Friday, December 7, 2007

Better interviewing

More from Jacqui Banaszynski (credentials), who was in Greensboro, N.C. the past couple days for a reporting/writing seminar. These notes are from Dustin Long, who covers NASCAR for the Greensboro/Roanoke, Va./Norfolk trio:

"She noted how so little time is spent in J-school or even in newsrooms on how to properly do an interview. Everyone says make (an interview) like a conversation. Jacqui says that's wrong. In a conversation with a friend, if you say something that makes them feel uncomfortable, you'll back off. In an interview, it is your sole job to get the information - sometimes that makes the subject uncomfortable (but you still have to work around that and get the info if at all possible).

"She said to think about the story and subject as a canoe on the river. You're role in interviewing is to steer the canoe, steer the story and subject.

"Ask more questions. For every question, you should have five more. If a source says they don't want to talk to you, come back and ask them, why. If they say something like they've had bad experiences with the press, then ask them if they've had bad experiences with you. Or even say you'll go over to their office and meet them so they can get to know you. The key is to keep them talking whatever way you can so you can possibly steer things toward the interview.

"Ask strong questions. She mentioned how the question she hates is "What was it like to win the Pulitzer?'' Her response is: "Great.'' Not much of a story there. I asked her during this who was the first person she called after she found out she won. (I figured it would be family). Instead, she first called a former editor. She didn't call her family until the day of the announcement (she knew about it the night before). She then goes into this great story about how her parents don't use the phone often unless it's for bad news.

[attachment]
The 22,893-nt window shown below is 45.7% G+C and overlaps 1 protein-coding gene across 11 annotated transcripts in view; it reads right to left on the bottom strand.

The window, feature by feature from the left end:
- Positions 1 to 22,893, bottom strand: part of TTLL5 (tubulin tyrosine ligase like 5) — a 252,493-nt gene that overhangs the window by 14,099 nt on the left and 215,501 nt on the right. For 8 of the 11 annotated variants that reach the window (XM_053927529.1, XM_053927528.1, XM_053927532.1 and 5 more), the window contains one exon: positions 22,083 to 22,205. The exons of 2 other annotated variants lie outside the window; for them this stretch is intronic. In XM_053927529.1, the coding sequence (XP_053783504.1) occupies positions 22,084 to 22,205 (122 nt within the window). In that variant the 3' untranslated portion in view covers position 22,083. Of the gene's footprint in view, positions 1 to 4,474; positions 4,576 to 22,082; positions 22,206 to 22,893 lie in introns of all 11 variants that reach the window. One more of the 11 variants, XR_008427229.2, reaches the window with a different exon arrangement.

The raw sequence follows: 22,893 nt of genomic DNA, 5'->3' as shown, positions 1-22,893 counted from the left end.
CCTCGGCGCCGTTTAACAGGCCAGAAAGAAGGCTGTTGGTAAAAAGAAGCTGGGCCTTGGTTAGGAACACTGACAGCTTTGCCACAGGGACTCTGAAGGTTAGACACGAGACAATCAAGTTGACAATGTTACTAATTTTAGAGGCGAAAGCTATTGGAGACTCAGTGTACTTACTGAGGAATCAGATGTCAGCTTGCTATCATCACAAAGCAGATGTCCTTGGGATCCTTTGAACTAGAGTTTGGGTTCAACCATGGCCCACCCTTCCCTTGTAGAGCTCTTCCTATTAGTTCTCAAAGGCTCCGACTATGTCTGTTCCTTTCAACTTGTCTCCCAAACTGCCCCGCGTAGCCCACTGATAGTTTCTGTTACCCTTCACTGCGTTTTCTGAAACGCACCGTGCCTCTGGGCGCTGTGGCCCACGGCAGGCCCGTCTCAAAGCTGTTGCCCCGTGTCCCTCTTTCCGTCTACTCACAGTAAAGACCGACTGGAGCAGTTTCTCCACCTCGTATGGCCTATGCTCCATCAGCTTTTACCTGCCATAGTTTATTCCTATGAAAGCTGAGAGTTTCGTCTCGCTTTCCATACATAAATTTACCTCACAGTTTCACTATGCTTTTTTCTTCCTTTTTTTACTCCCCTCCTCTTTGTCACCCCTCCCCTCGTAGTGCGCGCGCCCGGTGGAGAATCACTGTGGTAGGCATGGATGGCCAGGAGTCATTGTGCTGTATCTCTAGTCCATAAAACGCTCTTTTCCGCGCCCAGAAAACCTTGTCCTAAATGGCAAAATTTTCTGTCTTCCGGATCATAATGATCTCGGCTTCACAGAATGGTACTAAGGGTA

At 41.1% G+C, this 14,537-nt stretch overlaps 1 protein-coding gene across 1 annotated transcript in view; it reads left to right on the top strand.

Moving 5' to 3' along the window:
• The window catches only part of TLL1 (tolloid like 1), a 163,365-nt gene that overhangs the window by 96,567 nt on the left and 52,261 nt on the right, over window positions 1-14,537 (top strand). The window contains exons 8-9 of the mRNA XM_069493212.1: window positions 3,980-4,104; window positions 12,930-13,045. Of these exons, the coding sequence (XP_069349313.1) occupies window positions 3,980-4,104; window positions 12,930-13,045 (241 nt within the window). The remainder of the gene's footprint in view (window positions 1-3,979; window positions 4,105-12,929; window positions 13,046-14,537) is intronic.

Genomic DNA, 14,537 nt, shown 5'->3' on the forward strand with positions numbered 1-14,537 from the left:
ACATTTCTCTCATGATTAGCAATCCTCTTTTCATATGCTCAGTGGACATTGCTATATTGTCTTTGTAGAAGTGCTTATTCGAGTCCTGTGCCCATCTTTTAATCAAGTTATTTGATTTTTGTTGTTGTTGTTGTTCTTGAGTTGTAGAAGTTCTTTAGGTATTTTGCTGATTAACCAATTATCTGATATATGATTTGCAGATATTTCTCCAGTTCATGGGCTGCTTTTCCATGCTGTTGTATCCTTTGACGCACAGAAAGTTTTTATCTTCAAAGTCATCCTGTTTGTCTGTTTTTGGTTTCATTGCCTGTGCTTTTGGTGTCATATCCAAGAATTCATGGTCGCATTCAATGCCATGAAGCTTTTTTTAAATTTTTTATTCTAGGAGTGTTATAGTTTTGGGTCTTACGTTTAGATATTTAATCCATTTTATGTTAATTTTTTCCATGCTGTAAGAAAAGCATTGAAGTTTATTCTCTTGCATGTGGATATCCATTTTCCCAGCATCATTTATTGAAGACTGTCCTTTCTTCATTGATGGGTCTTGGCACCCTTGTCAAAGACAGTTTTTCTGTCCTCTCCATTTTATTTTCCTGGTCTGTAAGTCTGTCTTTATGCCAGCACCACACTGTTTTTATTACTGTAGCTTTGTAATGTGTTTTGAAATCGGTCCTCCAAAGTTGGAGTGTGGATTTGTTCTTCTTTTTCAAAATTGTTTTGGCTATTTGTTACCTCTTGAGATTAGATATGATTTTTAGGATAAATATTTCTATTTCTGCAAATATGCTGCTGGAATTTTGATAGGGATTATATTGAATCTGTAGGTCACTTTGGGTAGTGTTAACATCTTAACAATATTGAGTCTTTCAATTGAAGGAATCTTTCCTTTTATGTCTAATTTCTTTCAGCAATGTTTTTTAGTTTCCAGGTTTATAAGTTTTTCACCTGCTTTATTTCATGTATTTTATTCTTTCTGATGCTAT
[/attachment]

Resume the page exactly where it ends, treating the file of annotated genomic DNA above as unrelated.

"So, when she calls home to tell her parents, her mom's first reaction is what's wrong? Are you sure? Yes, mom. Then Jacqui tells her mom about the Pulitzer and her mom seems unimpressed and quickly mentions that one of Jacqui's brothers just got a promotion. When Jacqui says she won the Pulitzer, her mom mentions that her brother got a raise with the promotion. When Jacqui says Mom I won the Pulitzer, her mom chides her for being so self-centered. 20 minutes later after they hang up, her mom calls Jacqui all excited. "There's a TV truck in front of the house. You just won the Pulitzer!''

Point is that's a great story. It's telling of the family. Whether it makes it in print or not, who knows, but see all the information you get by asking a question (that frankly I thought was a throw-away) about who she called first after the winning the Pulitzer. Jacqui became animated as she told the story because it was one she was not normally asked. That's the stuff we have to do. Even if they're throw-away questions, you never know where they are going to lead. It's why in those Esquire-like profiles of NASCAR drivers some of the questions I ask are: "What is God, Are we alone in the Universe (and then follow up on the answer) and when was the last time you cried.'' I've gotten great responses out of those because they are questions not often asked and they lead to telling stories.